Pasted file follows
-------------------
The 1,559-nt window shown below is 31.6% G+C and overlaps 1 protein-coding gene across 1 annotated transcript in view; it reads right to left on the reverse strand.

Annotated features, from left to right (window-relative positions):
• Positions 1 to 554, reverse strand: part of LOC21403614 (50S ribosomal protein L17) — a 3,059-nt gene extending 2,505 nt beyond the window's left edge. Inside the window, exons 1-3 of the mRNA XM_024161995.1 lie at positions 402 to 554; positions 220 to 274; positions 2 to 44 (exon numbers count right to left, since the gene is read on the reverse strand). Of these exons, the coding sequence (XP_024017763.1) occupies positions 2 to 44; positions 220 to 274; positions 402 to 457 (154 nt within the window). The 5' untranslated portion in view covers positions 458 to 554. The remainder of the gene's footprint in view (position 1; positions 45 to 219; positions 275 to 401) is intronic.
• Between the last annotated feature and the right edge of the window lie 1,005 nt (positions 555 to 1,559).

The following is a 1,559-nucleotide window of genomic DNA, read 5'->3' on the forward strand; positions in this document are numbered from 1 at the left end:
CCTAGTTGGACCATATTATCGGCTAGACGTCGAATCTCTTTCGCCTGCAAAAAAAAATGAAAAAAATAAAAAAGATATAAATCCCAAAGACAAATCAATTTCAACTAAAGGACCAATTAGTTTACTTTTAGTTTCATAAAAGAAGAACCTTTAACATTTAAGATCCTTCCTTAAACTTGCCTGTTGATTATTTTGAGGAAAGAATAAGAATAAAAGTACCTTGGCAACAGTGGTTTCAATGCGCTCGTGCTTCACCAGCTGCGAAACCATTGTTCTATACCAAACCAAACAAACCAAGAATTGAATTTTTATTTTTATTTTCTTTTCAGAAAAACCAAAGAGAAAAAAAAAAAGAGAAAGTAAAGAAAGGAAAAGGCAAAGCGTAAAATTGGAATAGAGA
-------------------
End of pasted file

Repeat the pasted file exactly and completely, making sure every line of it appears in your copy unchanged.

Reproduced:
The 1,559-nt window shown below is 31.6% G+C and overlaps 1 protein-coding gene across 1 annotated transcript in view; it reads right to left on the reverse strand.

Annotated features, from left to right (window-relative positions):
• Positions 1 to 554, reverse strand: part of LOC21403614 (50S ribosomal protein L17) — a 3,059-nt gene extending 2,505 nt beyond the window's left edge. Inside the window, exons 1-3 of the mRNA XM_024161995.1 lie at positions 402 to 554; positions 220 to 274; positions 2 to 44 (exon numbers count right to left, since the gene is read on the reverse strand). Of these exons, the coding sequence (XP_024017763.1) occupies positions 2 to 44; positions 220 to 274; positions 402 to 457 (154 nt within the window). The 5' untranslated portion in view covers positions 458 to 554. The remainder of the gene's footprint in view (position 1; positions 45 to 219; positions 275 to 401) is intronic.
• Between the last annotated feature and the right edge of the window lie 1,005 nt (positions 555 to 1,559).

The following is a 1,559-nucleotide window of genomic DNA, read 5'->3' on the forward strand; positions in this document are numbered from 1 at the left end:
CCTAGTTGGACCATATTATCGGCTAGACGTCGAATCTCTTTCGCCTGCAAAAAAAAATGAAAAAAATAAAAAAGATATAAATCCCAAAGACAAATCAATTTCAACTAAAGGACCAATTAGTTTACTTTTAGTTTCATAAAAGAAGAACCTTTAACATTTAAGATCCTTCCTTAAACTTGCCTGTTGATTATTTTGAGGAAAGAATAAGAATAAAAGTACCTTGGCAACAGTGGTTTCAATGCGCTCGTGCTTCACCAGCTGCGAAACCATTGTTCTATACCAAACCAAACAAACCAAGAATTGAATTTTTATTTTTATTTTCTTTTCAGAAAAACCAAAGAGAAAAAAAAAAAGAGAAAGTAAAGAAAGGAAAAGGCAAAGCGTAAAATTGGAATAGAGA